When the FDA decides to grant a waiver to a committee member, we post it to FDA’s website before the meeting, along with the type, nature and magnitude of the waived financial interest. If no financial conflict was determined by the agency, the information submitted by the committee members is considered confidential and by law we do not release that information to the public.
We make clear to our committee members that failure to report relevant known financial interests to FDA prior to participation in an FDA advisory committee meeting is illegal and subject to possible criminal penalties.
I want to specifically address recent reports related to the December 8, 2011 advisory committee meeting that discussed drospirenone-containing oral contraceptives. Based on our review of the members’ reported financial interests, we did not identify any financial interests that would have precluded their participation.
In April 2010, Commissioner Hamburg highlighted a draft guidance for FDA staff and advisory committee members that outlined her desire to create a more consistent and transparent process for disclosing conflict of interest waivers granted by the agency. This is a vision I share.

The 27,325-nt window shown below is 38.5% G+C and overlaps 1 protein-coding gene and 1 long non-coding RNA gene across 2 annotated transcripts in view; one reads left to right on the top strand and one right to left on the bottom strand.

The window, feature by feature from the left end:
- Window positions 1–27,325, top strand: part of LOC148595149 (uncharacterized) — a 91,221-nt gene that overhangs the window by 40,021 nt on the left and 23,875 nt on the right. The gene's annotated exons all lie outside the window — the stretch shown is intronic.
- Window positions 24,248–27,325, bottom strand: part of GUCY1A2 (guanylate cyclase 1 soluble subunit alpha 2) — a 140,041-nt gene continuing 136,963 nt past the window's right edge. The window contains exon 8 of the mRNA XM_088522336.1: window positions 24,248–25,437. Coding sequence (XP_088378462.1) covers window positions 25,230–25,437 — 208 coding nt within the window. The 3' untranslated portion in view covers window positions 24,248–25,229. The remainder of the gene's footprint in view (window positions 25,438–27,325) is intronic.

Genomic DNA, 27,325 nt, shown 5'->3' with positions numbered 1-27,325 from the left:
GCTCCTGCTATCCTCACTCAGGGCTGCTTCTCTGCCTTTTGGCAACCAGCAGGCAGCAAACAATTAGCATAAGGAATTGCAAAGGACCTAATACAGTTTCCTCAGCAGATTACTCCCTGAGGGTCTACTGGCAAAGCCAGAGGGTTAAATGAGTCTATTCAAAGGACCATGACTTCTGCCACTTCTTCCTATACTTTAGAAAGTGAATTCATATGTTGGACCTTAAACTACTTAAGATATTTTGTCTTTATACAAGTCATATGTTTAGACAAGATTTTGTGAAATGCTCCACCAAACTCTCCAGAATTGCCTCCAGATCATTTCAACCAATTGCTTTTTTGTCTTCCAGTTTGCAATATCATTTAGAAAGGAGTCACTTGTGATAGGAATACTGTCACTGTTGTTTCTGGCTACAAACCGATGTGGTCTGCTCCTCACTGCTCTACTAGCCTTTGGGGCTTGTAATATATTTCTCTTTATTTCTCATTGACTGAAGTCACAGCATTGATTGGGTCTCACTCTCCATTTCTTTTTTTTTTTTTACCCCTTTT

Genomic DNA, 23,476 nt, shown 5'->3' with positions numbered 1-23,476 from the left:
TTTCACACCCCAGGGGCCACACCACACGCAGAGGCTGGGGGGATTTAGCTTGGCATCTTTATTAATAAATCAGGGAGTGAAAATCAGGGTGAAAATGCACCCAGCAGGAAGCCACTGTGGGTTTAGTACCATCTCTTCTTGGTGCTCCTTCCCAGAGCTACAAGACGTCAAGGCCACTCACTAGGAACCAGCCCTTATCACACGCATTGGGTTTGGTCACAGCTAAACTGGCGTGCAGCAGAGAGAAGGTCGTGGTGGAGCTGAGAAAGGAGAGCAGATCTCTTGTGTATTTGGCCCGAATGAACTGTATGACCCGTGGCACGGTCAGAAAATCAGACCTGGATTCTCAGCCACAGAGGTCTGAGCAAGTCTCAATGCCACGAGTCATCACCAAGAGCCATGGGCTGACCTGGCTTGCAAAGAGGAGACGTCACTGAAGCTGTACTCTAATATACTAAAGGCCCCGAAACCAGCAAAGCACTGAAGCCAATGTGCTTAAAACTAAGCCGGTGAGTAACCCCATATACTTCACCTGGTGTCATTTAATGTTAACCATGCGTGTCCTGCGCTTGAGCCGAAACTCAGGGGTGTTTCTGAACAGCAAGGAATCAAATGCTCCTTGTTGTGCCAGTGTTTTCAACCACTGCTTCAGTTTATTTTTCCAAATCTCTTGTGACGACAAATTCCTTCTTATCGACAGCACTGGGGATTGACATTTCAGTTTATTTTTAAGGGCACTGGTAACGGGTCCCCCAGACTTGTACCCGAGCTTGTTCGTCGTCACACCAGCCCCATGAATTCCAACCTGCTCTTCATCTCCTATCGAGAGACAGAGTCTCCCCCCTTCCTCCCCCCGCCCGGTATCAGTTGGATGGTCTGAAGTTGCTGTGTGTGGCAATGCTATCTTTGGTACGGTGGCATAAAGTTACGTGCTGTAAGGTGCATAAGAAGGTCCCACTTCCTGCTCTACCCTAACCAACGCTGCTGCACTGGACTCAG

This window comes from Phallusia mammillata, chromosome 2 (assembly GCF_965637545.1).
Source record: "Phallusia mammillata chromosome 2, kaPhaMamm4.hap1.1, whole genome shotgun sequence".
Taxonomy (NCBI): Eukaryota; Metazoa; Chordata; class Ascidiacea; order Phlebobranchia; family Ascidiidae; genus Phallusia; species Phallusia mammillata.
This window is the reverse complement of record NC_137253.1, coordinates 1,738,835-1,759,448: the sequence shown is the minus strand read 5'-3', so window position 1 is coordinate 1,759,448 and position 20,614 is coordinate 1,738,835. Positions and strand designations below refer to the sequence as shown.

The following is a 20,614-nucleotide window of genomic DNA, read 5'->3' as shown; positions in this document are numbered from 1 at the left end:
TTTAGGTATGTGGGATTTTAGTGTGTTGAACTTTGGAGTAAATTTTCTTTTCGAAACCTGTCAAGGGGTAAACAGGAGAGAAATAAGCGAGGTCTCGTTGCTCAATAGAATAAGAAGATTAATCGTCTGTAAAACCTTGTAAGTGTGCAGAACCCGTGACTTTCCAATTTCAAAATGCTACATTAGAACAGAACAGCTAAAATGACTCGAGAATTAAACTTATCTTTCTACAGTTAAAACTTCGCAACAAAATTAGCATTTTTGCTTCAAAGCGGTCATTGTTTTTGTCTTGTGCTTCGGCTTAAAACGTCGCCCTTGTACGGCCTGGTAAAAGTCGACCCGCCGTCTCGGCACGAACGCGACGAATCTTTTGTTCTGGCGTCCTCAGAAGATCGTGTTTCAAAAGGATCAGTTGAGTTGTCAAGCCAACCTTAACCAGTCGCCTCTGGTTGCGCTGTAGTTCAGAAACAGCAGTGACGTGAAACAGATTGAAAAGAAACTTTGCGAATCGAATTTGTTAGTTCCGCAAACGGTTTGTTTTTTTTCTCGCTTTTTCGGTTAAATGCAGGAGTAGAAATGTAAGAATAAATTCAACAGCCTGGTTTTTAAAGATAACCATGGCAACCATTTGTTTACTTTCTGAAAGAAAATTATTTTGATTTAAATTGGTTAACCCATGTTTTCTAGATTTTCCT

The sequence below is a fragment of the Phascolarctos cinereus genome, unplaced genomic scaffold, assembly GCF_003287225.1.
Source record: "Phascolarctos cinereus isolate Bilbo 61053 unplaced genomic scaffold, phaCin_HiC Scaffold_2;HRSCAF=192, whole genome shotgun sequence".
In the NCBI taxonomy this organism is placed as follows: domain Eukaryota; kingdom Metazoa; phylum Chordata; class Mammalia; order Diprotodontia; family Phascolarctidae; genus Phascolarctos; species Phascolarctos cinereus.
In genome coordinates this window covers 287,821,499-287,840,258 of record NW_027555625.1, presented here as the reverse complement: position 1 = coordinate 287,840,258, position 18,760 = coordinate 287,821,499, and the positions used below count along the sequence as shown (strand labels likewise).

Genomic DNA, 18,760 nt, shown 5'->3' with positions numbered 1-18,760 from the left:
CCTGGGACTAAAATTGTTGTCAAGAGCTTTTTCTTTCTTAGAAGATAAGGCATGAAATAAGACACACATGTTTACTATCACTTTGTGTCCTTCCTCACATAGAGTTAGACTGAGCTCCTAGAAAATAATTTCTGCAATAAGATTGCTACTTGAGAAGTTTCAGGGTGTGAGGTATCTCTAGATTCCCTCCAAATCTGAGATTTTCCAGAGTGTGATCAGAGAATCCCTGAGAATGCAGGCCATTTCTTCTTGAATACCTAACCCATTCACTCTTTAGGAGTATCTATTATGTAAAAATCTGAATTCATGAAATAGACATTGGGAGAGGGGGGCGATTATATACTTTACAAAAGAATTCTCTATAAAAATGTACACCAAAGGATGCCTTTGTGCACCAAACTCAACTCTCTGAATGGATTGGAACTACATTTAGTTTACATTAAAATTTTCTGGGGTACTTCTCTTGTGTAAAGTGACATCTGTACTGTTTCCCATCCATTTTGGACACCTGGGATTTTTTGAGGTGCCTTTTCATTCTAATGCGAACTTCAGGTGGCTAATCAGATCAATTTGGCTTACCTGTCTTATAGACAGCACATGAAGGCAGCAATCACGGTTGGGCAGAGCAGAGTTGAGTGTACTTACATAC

It is worth noting that since FY2007, the rate of conflict of interest waivers granted by the FDA has been declining sharply. In FY2007, the agency granted waivers for 15 percent of meeting participants; in FY2011, we granted only one percent. How to handle conflicts, while obtaining the best expertise available, is not a challenge unique to FDA. In fact, other government organizations, academic institutions, and peer-reviewed journals are frequently confronted with how to obtain this information from prospective staff and authors as well. Given our interest in this area, we have been working closely with outside stakeholders and theInstituteofMedicineto explore whether a common financial disclosure form or website could be created making it easier for individuals to report their financial interests.
I’m personally excited about what an approach like this could mean for the agency. In its design, this approach could allow individuals to report information in a standard and consistent way, serving as a resource for agencies like FDA looking to receive reliable information while at the same time reducing burden on our experts. We are also exploring the administrative steps in review of conflict of interest screening and evaluating whether the process can be streamlined.
I want to personally thank each and every one of the past and current members of FDA’s 50 advisory committees and panels. They have been generous with their time and expertise and have played an instrumental role in allowing the agency to fulfill its commitment to protecting the public health.
Jill Hartzler Warner, J.D., is FDA’s Acting Associate Commissioner for Special Medical Programs